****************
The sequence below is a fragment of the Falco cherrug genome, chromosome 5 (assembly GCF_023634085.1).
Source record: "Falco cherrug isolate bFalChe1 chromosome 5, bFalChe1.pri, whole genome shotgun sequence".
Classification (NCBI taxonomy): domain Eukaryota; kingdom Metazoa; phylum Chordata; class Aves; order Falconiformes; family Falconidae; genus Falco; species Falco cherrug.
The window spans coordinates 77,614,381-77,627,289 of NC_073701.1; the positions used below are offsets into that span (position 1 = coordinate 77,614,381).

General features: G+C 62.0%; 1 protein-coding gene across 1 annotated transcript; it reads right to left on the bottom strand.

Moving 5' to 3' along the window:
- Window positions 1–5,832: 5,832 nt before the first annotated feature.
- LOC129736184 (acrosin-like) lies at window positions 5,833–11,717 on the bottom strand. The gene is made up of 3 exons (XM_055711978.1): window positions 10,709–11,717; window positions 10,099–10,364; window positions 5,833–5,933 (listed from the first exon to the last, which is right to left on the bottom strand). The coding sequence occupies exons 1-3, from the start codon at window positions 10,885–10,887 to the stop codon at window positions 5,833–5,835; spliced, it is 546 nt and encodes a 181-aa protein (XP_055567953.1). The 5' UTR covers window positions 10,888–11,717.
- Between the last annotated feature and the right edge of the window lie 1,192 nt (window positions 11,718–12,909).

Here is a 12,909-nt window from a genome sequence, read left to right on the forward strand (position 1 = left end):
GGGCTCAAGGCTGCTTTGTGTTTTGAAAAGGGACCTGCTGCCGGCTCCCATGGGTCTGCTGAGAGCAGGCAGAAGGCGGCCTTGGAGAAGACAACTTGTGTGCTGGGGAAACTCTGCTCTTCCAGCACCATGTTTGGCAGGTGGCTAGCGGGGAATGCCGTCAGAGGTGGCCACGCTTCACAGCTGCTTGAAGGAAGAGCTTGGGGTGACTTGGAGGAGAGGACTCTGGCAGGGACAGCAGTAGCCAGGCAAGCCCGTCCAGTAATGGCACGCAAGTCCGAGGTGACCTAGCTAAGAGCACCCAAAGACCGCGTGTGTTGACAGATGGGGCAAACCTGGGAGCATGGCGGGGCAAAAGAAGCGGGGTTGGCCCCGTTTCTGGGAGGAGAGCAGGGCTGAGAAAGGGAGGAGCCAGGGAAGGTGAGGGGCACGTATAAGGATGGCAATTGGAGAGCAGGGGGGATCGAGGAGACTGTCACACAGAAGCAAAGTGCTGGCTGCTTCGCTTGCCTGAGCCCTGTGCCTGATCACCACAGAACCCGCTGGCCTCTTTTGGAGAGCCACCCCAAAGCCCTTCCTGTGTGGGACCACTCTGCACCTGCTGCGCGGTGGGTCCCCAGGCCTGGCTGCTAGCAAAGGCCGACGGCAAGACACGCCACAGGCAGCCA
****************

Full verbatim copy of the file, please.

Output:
The sequence below is a fragment of the Falco cherrug genome, chromosome 5 (assembly GCF_023634085.1).
Source record: "Falco cherrug isolate bFalChe1 chromosome 5, bFalChe1.pri, whole genome shotgun sequence".
Classification (NCBI taxonomy): domain Eukaryota; kingdom Metazoa; phylum Chordata; class Aves; order Falconiformes; family Falconidae; genus Falco; species Falco cherrug.
The window spans coordinates 77,614,381-77,627,289 of NC_073701.1; the positions used below are offsets into that span (position 1 = coordinate 77,614,381).

General features: G+C 62.0%; 1 protein-coding gene across 1 annotated transcript; it reads right to left on the bottom strand.

Moving 5' to 3' along the window:
- Window positions 1–5,832: 5,832 nt before the first annotated feature.
- LOC129736184 (acrosin-like) lies at window positions 5,833–11,717 on the bottom strand. The gene is made up of 3 exons (XM_055711978.1): window positions 10,709–11,717; window positions 10,099–10,364; window positions 5,833–5,933 (listed from the first exon to the last, which is right to left on the bottom strand). The coding sequence occupies exons 1-3, from the start codon at window positions 10,885–10,887 to the stop codon at window positions 5,833–5,835; spliced, it is 546 nt and encodes a 181-aa protein (XP_055567953.1). The 5' UTR covers window positions 10,888–11,717.
- Between the last annotated feature and the right edge of the window lie 1,192 nt (window positions 11,718–12,909).

Here is a 12,909-nt window from a genome sequence, read left to right on the forward strand (position 1 = left end):
GGGCTCAAGGCTGCTTTGTGTTTTGAAAAGGGACCTGCTGCCGGCTCCCATGGGTCTGCTGAGAGCAGGCAGAAGGCGGCCTTGGAGAAGACAACTTGTGTGCTGGGGAAACTCTGCTCTTCCAGCACCATGTTTGGCAGGTGGCTAGCGGGGAATGCCGTCAGAGGTGGCCACGCTTCACAGCTGCTTGAAGGAAGAGCTTGGGGTGACTTGGAGGAGAGGACTCTGGCAGGGACAGCAGTAGCCAGGCAAGCCCGTCCAGTAATGGCACGCAAGTCCGAGGTGACCTAGCTAAGAGCACCCAAAGACCGCGTGTGTTGACAGATGGGGCAAACCTGGGAGCATGGCGGGGCAAAAGAAGCGGGGTTGGCCCCGTTTCTGGGAGGAGAGCAGGGCTGAGAAAGGGAGGAGCCAGGGAAGGTGAGGGGCACGTATAAGGATGGCAATTGGAGAGCAGGGGGGATCGAGGAGACTGTCACACAGAAGCAAAGTGCTGGCTGCTTCGCTTGCCTGAGCCCTGTGCCTGATCACCACAGAACCCGCTGGCCTCTTTTGGAGAGCCACCCCAAAGCCCTTCCTGTGTGGGACCACTCTGCACCTGCTGCGCGGTGGGTCCCCAGGCCTGGCTGCTAGCAAAGGCCGACGGCAAGACACGCCACAGGCAGCCA